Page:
MARTINEZ, CA — Contra Costa County looks for clarity on adding lights as part of tighter rules for meteorological towers. Following the state’s lead, Contra Costa County is poised to tighten its rules for marking meteorological towers that might prove hazardous to aircraft.
However, county planning commissioners postponed taking action this week, asking for more information about adding aviation light beacons atop towers 150 feet and taller.
The item will be brought back to the planning commission at its April 23 meeting.
The state approved legislation last fall in response to the January 2011 fatal crash of agricultural pilot Stephen Allen after his airplane struck a 198-foot tower on Webb Tract that he likely did not see. The tower was erected in 2009.
The county’s proposed ordinance, which incorporates the state law, also would include requirements that all meteorological towers 50 to 200 feet tall be marked with thick, alternating stripes of orange and white paint, orange tracking balls attached to each support wire and a clear marking on the ground where the wires are anchored, including sleeves at each anchor point.
The state law kicked in this year.
The galvanized towers are usually about 12 inches thick, with coloring that “is hard to see against the skyline,” county planner Telma Moreira said.
Moreira told commissioners Tuesday that the county ordinance is a “little more conservative” than the state law, allowing for more restrictions on tower locations than just those on agricultural land, including permitting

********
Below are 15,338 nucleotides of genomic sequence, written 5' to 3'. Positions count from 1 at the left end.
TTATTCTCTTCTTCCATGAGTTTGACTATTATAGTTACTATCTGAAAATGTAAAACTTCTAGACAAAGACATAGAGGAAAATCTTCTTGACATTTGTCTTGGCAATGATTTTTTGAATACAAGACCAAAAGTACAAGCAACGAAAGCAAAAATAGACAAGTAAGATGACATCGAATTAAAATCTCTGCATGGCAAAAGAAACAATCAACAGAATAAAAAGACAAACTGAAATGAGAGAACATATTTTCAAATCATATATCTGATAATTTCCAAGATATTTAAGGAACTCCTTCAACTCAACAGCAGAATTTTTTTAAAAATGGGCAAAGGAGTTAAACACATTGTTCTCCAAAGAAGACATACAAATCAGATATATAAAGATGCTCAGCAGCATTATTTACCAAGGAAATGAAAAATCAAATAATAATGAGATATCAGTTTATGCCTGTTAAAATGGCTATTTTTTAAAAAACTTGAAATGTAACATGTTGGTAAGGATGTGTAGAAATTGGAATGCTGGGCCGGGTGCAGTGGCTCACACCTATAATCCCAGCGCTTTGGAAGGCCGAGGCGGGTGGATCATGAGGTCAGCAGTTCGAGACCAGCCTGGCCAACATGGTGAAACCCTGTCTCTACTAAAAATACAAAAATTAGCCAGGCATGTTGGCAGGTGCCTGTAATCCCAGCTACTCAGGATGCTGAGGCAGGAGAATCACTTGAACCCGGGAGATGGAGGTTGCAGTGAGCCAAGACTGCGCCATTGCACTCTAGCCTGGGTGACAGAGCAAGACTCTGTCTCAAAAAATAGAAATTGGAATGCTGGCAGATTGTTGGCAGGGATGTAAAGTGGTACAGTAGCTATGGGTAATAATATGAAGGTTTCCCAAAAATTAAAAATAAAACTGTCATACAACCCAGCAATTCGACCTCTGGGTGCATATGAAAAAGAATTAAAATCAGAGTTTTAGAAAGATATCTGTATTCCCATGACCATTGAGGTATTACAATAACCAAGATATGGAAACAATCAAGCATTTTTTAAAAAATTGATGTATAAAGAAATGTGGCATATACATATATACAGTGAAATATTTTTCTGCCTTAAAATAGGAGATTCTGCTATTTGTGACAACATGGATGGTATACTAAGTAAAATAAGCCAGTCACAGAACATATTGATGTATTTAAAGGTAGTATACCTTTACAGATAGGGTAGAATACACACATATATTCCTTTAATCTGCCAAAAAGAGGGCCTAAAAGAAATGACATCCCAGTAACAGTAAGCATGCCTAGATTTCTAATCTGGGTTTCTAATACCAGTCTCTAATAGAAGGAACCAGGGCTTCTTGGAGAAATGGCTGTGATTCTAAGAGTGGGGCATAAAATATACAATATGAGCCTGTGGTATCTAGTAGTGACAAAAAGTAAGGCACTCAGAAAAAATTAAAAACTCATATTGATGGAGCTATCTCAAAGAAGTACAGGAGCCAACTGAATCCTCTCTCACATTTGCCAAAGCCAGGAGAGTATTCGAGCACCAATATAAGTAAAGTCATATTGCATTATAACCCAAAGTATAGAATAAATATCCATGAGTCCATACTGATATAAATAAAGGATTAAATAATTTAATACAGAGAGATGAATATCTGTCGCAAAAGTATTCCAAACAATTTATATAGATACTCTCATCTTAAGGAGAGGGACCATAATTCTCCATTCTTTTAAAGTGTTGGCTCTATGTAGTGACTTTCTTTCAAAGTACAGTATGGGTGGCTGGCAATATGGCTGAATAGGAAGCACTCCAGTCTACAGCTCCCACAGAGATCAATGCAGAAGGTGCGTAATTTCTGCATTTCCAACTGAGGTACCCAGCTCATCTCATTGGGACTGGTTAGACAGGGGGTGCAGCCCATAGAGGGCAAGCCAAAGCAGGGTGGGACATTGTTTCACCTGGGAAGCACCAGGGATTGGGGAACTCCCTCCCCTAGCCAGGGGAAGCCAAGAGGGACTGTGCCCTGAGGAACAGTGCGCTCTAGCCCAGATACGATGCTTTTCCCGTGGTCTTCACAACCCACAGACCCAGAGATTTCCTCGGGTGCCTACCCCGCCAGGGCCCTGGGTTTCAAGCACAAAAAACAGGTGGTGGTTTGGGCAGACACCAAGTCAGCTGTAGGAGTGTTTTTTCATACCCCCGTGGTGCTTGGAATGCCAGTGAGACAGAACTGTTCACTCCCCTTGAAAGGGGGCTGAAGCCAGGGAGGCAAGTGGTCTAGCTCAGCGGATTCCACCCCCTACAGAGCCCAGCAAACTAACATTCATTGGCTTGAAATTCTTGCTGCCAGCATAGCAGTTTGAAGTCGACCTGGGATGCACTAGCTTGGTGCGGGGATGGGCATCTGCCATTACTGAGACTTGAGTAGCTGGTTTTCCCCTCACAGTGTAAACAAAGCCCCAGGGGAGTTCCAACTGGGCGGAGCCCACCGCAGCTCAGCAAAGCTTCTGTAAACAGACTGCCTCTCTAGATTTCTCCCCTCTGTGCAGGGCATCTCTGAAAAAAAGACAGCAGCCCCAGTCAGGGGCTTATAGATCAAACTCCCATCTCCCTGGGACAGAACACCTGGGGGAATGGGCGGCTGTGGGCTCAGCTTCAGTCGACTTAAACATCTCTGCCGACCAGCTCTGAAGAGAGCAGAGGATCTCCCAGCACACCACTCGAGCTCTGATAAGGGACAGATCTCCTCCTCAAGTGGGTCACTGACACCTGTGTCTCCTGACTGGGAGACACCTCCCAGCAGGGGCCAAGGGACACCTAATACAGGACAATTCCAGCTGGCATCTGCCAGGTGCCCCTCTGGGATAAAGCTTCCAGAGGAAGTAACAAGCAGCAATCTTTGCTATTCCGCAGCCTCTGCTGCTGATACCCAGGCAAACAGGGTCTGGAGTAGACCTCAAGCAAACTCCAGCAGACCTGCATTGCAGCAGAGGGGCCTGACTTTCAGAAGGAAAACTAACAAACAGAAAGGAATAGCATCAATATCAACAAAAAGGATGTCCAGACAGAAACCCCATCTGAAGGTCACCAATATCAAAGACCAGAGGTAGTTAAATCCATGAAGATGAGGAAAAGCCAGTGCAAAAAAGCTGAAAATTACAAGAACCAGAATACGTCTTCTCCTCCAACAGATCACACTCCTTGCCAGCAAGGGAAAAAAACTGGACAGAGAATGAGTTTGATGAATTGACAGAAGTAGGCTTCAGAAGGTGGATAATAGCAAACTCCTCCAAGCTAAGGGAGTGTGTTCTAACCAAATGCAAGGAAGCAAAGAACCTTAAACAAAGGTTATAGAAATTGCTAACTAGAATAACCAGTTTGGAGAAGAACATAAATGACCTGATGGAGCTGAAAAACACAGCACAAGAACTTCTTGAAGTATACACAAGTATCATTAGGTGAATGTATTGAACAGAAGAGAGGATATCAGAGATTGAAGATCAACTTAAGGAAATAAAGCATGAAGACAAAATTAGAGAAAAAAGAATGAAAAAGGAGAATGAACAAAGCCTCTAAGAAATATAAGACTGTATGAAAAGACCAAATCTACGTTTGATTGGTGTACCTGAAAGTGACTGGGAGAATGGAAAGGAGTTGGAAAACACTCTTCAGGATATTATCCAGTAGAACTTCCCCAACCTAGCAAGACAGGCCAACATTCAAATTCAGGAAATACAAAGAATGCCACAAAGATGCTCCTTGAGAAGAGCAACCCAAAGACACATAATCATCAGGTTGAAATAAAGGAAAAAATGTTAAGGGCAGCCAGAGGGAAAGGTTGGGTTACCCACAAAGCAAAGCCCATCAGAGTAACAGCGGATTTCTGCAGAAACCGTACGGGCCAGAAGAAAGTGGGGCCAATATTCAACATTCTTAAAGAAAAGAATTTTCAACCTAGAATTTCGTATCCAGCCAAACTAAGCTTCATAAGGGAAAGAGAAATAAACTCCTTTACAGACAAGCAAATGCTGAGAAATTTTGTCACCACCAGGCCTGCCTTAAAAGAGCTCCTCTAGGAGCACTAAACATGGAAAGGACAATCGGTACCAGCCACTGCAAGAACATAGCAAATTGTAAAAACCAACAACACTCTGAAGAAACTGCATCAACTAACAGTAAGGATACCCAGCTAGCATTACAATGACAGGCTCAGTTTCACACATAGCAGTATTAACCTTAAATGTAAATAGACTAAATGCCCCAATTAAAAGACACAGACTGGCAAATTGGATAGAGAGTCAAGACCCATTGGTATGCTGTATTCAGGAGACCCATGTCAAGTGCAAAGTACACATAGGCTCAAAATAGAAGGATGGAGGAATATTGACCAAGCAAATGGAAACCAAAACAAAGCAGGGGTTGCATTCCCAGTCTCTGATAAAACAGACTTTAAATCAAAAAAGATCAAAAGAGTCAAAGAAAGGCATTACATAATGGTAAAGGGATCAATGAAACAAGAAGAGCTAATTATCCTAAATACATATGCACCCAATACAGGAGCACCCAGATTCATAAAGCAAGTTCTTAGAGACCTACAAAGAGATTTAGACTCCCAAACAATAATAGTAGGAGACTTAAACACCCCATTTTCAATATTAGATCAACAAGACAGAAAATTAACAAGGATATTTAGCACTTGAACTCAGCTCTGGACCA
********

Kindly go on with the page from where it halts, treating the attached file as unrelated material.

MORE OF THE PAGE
procedures and restrictions on how far it can be from property boundaries.
Towers also will not be restricted for county districts zoned for residential and water recreational uses.
Commissioners Don Snyder and Doug Stewart asked for lights to be considered.
“I have a problem (with approving it) without the lights on top. I think they are a must,” Stewart said.
Board chair Marvin Terrell said he had no problem having staff gather more information, though he questioned if Federal Aviation Administration rules would come into play.
“I’m interested in knowing more,” he said.
Initial language in the state bill required that a light be placed at the highest point of each tower, but that was dropped before the final version of the law was adopted.
State law makes a tower light optional.
Federal law requires that towers 200 feet and taller be painted in bright aviation colors and lit. Towers shorter than 200 feet fall under the purview of local governments.
Wind farm developers use the meteorological towers to measure currents to find the best locations for new wind farms.